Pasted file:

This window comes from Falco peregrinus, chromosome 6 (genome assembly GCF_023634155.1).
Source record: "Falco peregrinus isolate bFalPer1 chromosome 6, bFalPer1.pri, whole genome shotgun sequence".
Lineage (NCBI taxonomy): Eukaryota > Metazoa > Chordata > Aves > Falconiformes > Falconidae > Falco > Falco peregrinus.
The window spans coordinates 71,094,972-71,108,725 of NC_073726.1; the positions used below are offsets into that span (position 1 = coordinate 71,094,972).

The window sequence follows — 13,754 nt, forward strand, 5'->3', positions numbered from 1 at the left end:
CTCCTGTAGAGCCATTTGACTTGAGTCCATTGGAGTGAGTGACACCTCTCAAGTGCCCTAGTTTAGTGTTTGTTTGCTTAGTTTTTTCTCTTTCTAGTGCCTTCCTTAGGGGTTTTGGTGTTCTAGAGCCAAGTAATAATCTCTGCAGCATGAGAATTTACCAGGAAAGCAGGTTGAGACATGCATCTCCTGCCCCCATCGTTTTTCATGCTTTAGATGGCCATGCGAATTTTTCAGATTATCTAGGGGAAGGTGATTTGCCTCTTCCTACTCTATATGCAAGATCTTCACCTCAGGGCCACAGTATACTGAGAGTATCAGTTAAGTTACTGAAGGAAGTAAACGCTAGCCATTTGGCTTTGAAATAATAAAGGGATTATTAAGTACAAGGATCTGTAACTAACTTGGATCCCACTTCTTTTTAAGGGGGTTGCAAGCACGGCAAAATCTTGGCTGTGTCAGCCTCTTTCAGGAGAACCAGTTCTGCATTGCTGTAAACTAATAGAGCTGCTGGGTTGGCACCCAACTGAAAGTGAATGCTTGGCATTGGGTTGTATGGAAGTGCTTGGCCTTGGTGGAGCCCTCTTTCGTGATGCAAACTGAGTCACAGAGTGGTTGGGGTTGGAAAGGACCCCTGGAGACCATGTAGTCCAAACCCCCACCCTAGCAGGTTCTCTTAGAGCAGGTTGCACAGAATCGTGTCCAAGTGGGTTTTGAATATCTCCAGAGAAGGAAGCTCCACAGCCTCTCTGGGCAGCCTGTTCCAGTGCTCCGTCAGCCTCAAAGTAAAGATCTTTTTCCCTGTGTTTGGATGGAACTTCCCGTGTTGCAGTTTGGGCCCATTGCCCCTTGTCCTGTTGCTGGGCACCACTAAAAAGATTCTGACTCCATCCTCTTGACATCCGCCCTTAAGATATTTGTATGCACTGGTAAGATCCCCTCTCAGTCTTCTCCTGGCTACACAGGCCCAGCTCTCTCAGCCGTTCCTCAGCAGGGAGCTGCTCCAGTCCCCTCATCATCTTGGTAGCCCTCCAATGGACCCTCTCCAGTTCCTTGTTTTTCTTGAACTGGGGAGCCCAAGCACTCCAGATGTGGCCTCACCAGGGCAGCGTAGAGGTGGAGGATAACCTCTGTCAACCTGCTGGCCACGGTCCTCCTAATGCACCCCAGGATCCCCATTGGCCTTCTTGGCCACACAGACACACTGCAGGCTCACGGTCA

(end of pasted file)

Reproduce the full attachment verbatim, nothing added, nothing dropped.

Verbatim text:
This window comes from Falco peregrinus, chromosome 6 (genome assembly GCF_023634155.1).
Source record: "Falco peregrinus isolate bFalPer1 chromosome 6, bFalPer1.pri, whole genome shotgun sequence".
Lineage (NCBI taxonomy): Eukaryota > Metazoa > Chordata > Aves > Falconiformes > Falconidae > Falco > Falco peregrinus.
The window spans coordinates 71,094,972-71,108,725 of NC_073726.1; the positions used below are offsets into that span (position 1 = coordinate 71,094,972).

The window sequence follows — 13,754 nt, forward strand, 5'->3', positions numbered from 1 at the left end:
CTCCTGTAGAGCCATTTGACTTGAGTCCATTGGAGTGAGTGACACCTCTCAAGTGCCCTAGTTTAGTGTTTGTTTGCTTAGTTTTTTCTCTTTCTAGTGCCTTCCTTAGGGGTTTTGGTGTTCTAGAGCCAAGTAATAATCTCTGCAGCATGAGAATTTACCAGGAAAGCAGGTTGAGACATGCATCTCCTGCCCCCATCGTTTTTCATGCTTTAGATGGCCATGCGAATTTTTCAGATTATCTAGGGGAAGGTGATTTGCCTCTTCCTACTCTATATGCAAGATCTTCACCTCAGGGCCACAGTATACTGAGAGTATCAGTTAAGTTACTGAAGGAAGTAAACGCTAGCCATTTGGCTTTGAAATAATAAAGGGATTATTAAGTACAAGGATCTGTAACTAACTTGGATCCCACTTCTTTTTAAGGGGGTTGCAAGCACGGCAAAATCTTGGCTGTGTCAGCCTCTTTCAGGAGAACCAGTTCTGCATTGCTGTAAACTAATAGAGCTGCTGGGTTGGCACCCAACTGAAAGTGAATGCTTGGCATTGGGTTGTATGGAAGTGCTTGGCCTTGGTGGAGCCCTCTTTCGTGATGCAAACTGAGTCACAGAGTGGTTGGGGTTGGAAAGGACCCCTGGAGACCATGTAGTCCAAACCCCCACCCTAGCAGGTTCTCTTAGAGCAGGTTGCACAGAATCGTGTCCAAGTGGGTTTTGAATATCTCCAGAGAAGGAAGCTCCACAGCCTCTCTGGGCAGCCTGTTCCAGTGCTCCGTCAGCCTCAAAGTAAAGATCTTTTTCCCTGTGTTTGGATGGAACTTCCCGTGTTGCAGTTTGGGCCCATTGCCCCTTGTCCTGTTGCTGGGCACCACTAAAAAGATTCTGACTCCATCCTCTTGACATCCGCCCTTAAGATATTTGTATGCACTGGTAAGATCCCCTCTCAGTCTTCTCCTGGCTACACAGGCCCAGCTCTCTCAGCCGTTCCTCAGCAGGGAGCTGCTCCAGTCCCCTCATCATCTTGGTAGCCCTCCAATGGACCCTCTCCAGTTCCTTGTTTTTCTTGAACTGGGGAGCCCAAGCACTCCAGATGTGGCCTCACCAGGGCAGCGTAGAGGTGGAGGATAACCTCTGTCAACCTGCTGGCCACGGTCCTCCTAATGCACCCCAGGATCCCCATTGGCCTTCTTGGCCACACAGACACACTGCAGGCTCACGGTCA